A Beginner’s Guide to Melbourne Art Galleries

Photography by Jessica Lehmann

We live in the best city in the world and it is a pulsating cultural hub. We have no shortage of cultural activities to immerse ourselves in. For those new to Melbourne, or those who have been here a long time but hoping to mesh with the hipster Brunswick crowd, read on to delve into the art galleries of Melbourne.



1/Centre for Contemporary Photography (CCP), 404 George St, Fitzroy

Photography is often said to be the most accessible form of fine art, and so the CCP is a perfect place to start your cultural journey. Opened in 1986, this not-for-profit organisation consists of five spaces in which both current and historically relevant photography is showcased, including works from both new and established artists in Australia and beyond. A fantastic feature of the CCP are the photography courses and lectures it offers at the forefront of contemporary art practice. This makes it a great place for curious minds, whether new to photography or veterans.



2/ National Gallery of Victoria, 180 St Kilda Road/Federation Square

Comprised of the NGV International and The Ian Potter Centre in Federation Square, the National Gallery of Victoria (NGV) is Australia’s oldest public art gallery and showcases a wide range of artworks from around the globe. The NGV is enormous in size and it is easy to spend a whole day wandering around the permanent collection levels which include painting, sculpture, indigenous art, fashion, textiles and multimedia. There are also regularly changing curated exhibitions. Furthermore, a huge upcoming exhibition from December 2017-April 2018 called the ‘Triennial’ was recently announced, featuring the work of 60 artists and designers from 30 countries, surveying the world’s best art and design, across cultures, scales, geographies and perspectives. Definitely one not to miss.


3/ Gertrude Contemporary, 200 Gertrude St, Fitzroy and 44 Glasshouse Road, Collingwood

The place for cutting-edge current art is Gertrude Contemporary. Located in a converted warehouse and fixated on the presentation and exhibiting of contemporary art as well as its creation. Twenty exhibitions are presented annually featuring work by Australian and international artists. Artist studios are located adjacent to the gallery, fostering a creative environment with strong focus on cultivating connections and interactions between audience and artist. They have also recently expanded to two sites, presenting major exhibitions in Fitzroy and solo projects by Gertrude Studio Artists at Gertrude Glasshouse, Collingwood. Gertrude is a place that can be revisited time and time again, offering new insights into contemporary art practice.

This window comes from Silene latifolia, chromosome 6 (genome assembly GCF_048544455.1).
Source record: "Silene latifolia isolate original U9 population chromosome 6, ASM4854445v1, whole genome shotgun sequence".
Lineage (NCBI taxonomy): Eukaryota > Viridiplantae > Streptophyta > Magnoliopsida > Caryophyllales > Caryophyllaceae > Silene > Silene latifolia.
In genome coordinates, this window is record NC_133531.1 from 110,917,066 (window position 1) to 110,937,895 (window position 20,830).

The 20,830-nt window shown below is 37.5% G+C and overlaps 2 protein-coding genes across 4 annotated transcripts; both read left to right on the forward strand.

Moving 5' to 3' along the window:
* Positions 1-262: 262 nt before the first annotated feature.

4/ SEVENTH, 155 Gertrude St, Fitzroy

SEVENTH is an experimental artist-run space aimed at consistently broadening the horizons of artists, curators, writers and subsequently, the wider public. It is voluntarily operated by a board of artists and art professionals who champion accessibility and affordability. There are four gallery spaces of varying sizes and a night-screen projector where an artistic piece is displayed each night and can be viewed from the street. Multi-disciplinary artistic forms are presented with a mixture of curated, group and independent shows. Each show has an opening night with an eclectic, upbeat crowd, which is a great opportunity to mix with local art aficionados.


 5/ Monash Gallery of Art (MGA), 860 Ferntree Gully Rd, Wheelers Hill

The MGA is the premier gallery for Australian photography. The grounds are beautiful and well worth a wander, particularly the sculpture park. But a pivotal feature of the MGA is its accessibility; a person who has little knowledge of art could walk in and be greeted by informative staff, a well-stocked bookshop and exhibitions often accompanied by detailed explanatory texts. The MGA also holds regular floor talks and education programs. The William and Winifred Bowness Photography Prize and the subsequent exhibition is held annually. The prize is open to any Australian photographer, whether amateur or professional. All genres of photography are eligible, provided that the work has been produced in the last 12 months, with the winner receiving a $25,000 cash prize. The MGA spotlights the talent of Australian photographers, both contemporary and historical, and how they express personal, historical and political ideas.